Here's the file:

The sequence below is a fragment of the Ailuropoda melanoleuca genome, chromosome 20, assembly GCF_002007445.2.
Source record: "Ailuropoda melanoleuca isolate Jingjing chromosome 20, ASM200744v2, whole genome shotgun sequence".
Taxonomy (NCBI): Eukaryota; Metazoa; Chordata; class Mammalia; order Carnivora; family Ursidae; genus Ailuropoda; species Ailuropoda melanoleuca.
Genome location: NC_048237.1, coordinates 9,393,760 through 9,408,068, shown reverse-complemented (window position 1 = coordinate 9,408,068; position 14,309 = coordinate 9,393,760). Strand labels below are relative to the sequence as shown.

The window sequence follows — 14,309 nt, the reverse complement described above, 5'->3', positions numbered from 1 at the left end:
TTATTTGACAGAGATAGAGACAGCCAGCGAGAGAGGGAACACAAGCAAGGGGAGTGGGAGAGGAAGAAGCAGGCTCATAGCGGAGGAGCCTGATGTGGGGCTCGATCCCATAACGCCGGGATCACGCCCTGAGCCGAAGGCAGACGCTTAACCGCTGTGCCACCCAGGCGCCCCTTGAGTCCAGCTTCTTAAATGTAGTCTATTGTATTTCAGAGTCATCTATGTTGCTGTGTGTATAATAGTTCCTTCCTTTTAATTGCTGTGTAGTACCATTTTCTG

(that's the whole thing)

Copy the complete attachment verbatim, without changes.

The sequence below is a fragment of the Ailuropoda melanoleuca genome, chromosome 20, assembly GCF_002007445.2.
Source record: "Ailuropoda melanoleuca isolate Jingjing chromosome 20, ASM200744v2, whole genome shotgun sequence".
Taxonomy (NCBI): Eukaryota; Metazoa; Chordata; class Mammalia; order Carnivora; family Ursidae; genus Ailuropoda; species Ailuropoda melanoleuca.
Genome location: NC_048237.1, coordinates 9,393,760 through 9,408,068, shown reverse-complemented (window position 1 = coordinate 9,408,068; position 14,309 = coordinate 9,393,760). Strand labels below are relative to the sequence as shown.

The window sequence follows — 14,309 nt, the reverse complement described above, 5'->3', positions numbered from 1 at the left end:
TTATTTGACAGAGATAGAGACAGCCAGCGAGAGAGGGAACACAAGCAAGGGGAGTGGGAGAGGAAGAAGCAGGCTCATAGCGGAGGAGCCTGATGTGGGGCTCGATCCCATAACGCCGGGATCACGCCCTGAGCCGAAGGCAGACGCTTAACCGCTGTGCCACCCAGGCGCCCCTTGAGTCCAGCTTCTTAAATGTAGTCTATTGTATTTCAGAGTCATCTATGTTGCTGTGTGTATAATAGTTCCTTCCTTTTAATTGCTGTGTAGTACCATTTTCTG